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  3. Amod,

    thanks much. I don't know how else to think about these things except as an ongoing conversation between all the sundry influences on me-- not all of which are what are billed as "philosophy," of course.

    At your suggestion, I looked again at Santideva -- it has been a long while and I no longer recall what version with commentary I read. The online version that I found is translated by Alexander Berzin, and I find it somewhat terse. However, there's a quite good commentary which you may know, in the Internet Encyclopedia of Philosophy, and following it I begin to see how one would possibly extend this from the mostly human others that (I think) Santideva has in mind, to "all sentient beings" and beyond. Thank you for this suggestion; I will be reading this again in dialogue with St. Maximus, whose ascetic exhortations often have interesting points of contact with Buddhist addresses to monastics.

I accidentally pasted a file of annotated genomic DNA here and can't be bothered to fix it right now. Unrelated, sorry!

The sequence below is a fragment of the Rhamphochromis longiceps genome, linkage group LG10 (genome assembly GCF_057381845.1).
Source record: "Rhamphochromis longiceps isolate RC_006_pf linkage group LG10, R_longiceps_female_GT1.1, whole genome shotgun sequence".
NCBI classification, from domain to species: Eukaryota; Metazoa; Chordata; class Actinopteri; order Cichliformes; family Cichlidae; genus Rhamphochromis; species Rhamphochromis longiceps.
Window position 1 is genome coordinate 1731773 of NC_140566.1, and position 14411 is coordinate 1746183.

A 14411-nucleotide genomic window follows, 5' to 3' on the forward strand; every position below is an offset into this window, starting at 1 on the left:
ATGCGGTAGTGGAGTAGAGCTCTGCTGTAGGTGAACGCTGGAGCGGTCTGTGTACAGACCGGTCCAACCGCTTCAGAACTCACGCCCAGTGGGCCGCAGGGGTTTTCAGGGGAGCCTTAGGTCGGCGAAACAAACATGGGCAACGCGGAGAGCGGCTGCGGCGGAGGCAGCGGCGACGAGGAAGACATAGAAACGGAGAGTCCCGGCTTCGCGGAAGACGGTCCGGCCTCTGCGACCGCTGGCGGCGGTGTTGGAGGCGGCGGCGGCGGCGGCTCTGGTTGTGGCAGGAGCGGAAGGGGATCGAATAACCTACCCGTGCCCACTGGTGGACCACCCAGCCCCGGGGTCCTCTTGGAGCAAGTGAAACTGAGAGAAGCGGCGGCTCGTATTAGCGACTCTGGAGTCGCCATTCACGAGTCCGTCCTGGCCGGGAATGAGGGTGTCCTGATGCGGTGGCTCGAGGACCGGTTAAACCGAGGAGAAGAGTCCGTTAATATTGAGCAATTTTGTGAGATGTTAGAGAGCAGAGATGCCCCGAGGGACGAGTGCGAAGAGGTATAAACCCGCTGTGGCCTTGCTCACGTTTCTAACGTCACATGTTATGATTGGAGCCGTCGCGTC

4. Whoah.


    Almost telepathic...

  5. Tim, I don't know where you will go with your critique of Burke/Kant via Longinus, but as for me, I sense a kind of ethical as well as aesthetic dimension to the encounter with the sublime. Also, credit where it's due, your claim emptiness = withdrawal, whether or no it is strictly the Dharma, was one of those connections that made me sit up and say Ah-- now I can see my way forward. The creatio ex nihilo angle that of course is crucial here for understanding this via Maximus (though I am not sure Maximus would approve). I am reading Nishitani again, and more thoughts will perhaps coalesce into another post. Any further thoughts of yours are most welcome. I think much better with dialogue.